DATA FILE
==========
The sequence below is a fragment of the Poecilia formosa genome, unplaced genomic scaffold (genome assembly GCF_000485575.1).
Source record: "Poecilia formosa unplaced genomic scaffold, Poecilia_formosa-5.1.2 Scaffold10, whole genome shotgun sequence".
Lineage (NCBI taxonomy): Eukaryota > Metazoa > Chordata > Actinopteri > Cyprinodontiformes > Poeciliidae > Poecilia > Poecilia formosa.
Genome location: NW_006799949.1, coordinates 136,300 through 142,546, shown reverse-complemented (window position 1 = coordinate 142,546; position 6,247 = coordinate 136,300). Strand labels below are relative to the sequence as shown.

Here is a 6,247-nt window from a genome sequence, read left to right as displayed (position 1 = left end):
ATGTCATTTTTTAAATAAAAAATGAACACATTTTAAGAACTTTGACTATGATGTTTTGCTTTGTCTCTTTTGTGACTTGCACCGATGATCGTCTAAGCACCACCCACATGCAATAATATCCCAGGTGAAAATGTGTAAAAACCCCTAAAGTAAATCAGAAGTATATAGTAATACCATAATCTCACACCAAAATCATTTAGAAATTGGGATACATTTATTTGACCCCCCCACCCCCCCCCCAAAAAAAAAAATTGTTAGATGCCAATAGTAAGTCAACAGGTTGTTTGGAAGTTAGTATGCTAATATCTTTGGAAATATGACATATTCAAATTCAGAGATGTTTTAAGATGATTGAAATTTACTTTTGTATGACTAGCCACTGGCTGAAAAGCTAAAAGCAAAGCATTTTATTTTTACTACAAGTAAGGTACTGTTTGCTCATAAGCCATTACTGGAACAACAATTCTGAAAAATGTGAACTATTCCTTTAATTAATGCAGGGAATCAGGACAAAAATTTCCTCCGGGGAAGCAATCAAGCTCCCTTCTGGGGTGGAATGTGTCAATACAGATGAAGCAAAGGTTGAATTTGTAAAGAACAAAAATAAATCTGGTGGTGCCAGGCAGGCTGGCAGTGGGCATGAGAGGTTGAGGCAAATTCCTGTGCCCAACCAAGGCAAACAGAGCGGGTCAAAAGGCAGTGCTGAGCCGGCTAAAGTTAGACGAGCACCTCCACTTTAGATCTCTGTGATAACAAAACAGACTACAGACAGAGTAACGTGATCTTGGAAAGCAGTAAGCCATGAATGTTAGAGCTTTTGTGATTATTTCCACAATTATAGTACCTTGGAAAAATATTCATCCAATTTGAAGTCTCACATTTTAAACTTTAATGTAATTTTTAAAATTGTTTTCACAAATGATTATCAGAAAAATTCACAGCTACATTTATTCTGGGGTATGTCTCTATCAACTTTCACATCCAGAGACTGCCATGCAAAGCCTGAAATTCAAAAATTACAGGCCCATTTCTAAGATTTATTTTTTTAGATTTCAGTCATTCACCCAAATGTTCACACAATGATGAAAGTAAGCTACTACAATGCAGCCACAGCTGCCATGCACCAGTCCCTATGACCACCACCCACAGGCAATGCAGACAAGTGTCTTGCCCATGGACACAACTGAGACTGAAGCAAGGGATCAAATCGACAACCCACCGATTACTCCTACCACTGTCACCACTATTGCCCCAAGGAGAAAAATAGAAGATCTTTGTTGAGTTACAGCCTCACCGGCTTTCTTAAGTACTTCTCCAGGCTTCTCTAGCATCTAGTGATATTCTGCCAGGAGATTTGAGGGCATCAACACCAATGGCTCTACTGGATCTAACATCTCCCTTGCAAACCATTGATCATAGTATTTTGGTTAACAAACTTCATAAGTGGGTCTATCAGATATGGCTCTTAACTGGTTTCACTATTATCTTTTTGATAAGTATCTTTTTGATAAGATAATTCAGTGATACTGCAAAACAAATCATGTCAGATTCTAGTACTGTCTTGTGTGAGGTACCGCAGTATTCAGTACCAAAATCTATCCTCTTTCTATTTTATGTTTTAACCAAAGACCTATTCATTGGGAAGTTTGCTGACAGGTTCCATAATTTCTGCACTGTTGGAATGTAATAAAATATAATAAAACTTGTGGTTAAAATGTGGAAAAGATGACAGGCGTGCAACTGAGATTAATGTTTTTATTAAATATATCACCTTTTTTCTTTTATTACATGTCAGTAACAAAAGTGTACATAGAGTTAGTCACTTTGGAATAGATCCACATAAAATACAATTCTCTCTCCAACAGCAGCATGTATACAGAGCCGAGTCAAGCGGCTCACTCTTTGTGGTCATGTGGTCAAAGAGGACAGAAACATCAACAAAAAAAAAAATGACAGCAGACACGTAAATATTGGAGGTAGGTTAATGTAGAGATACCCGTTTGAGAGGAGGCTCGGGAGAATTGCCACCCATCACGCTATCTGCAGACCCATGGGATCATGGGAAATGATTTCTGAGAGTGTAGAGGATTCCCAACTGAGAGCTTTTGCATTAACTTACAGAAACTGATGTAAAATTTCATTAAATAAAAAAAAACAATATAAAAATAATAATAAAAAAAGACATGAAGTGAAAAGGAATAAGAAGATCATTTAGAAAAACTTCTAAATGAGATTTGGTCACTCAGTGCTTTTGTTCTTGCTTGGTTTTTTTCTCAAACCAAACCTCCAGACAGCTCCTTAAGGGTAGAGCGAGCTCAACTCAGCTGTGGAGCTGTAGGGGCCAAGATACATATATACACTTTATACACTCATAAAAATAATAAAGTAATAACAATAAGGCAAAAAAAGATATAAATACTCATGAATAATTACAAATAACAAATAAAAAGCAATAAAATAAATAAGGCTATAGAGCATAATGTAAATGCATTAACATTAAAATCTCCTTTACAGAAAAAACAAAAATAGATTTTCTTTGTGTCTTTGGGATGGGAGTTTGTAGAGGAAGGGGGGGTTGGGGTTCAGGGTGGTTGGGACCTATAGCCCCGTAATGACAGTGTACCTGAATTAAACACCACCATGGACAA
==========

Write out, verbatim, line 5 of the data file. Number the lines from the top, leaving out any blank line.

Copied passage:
Here is a 6,247-nt window from a genome sequence, read left to right as displayed (position 1 = left end):